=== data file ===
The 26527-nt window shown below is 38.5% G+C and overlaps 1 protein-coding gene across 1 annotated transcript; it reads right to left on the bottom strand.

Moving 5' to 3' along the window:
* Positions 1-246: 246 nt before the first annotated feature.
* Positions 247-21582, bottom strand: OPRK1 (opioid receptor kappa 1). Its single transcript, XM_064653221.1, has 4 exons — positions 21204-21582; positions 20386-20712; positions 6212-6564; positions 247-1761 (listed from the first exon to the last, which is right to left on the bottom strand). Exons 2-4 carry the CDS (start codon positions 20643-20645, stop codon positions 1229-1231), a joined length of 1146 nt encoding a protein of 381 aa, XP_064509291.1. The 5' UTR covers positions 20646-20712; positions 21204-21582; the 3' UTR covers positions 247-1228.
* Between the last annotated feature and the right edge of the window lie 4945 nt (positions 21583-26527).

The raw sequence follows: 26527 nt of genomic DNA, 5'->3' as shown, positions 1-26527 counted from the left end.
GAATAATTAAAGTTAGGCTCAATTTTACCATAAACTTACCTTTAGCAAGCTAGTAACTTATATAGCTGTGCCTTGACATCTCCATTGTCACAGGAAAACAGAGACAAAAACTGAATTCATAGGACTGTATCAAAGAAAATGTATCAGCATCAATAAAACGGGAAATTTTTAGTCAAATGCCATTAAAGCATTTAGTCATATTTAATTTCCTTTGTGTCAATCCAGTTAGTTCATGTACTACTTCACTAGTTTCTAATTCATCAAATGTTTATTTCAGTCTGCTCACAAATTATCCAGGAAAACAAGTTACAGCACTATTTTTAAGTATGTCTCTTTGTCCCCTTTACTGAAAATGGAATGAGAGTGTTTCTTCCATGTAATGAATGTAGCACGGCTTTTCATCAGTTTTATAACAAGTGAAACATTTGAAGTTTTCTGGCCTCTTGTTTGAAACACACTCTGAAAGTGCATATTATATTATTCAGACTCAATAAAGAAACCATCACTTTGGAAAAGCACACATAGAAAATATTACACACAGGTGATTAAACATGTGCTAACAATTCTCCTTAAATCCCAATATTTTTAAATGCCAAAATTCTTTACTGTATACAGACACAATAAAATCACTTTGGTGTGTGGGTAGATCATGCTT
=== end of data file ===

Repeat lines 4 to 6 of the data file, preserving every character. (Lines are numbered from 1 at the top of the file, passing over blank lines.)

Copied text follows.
* Positions 247-21582, bottom strand: OPRK1 (opioid receptor kappa 1). Its single transcript, XM_064653221.1, has 4 exons — positions 21204-21582; positions 20386-20712; positions 6212-6564; positions 247-1761 (listed from the first exon to the last, which is right to left on the bottom strand). Exons 2-4 carry the CDS (start codon positions 20643-20645, stop codon positions 1229-1231), a joined length of 1146 nt encoding a protein of 381 aa, XP_064509291.1. The 5' UTR covers positions 20646-20712; positions 21204-21582; the 3' UTR covers positions 247-1228.
* Between the last annotated feature and the right edge of the window lie 4945 nt (positions 21583-26527).

The raw sequence follows: 26527 nt of genomic DNA, 5'->3' as shown, positions 1-26527 counted from the left end.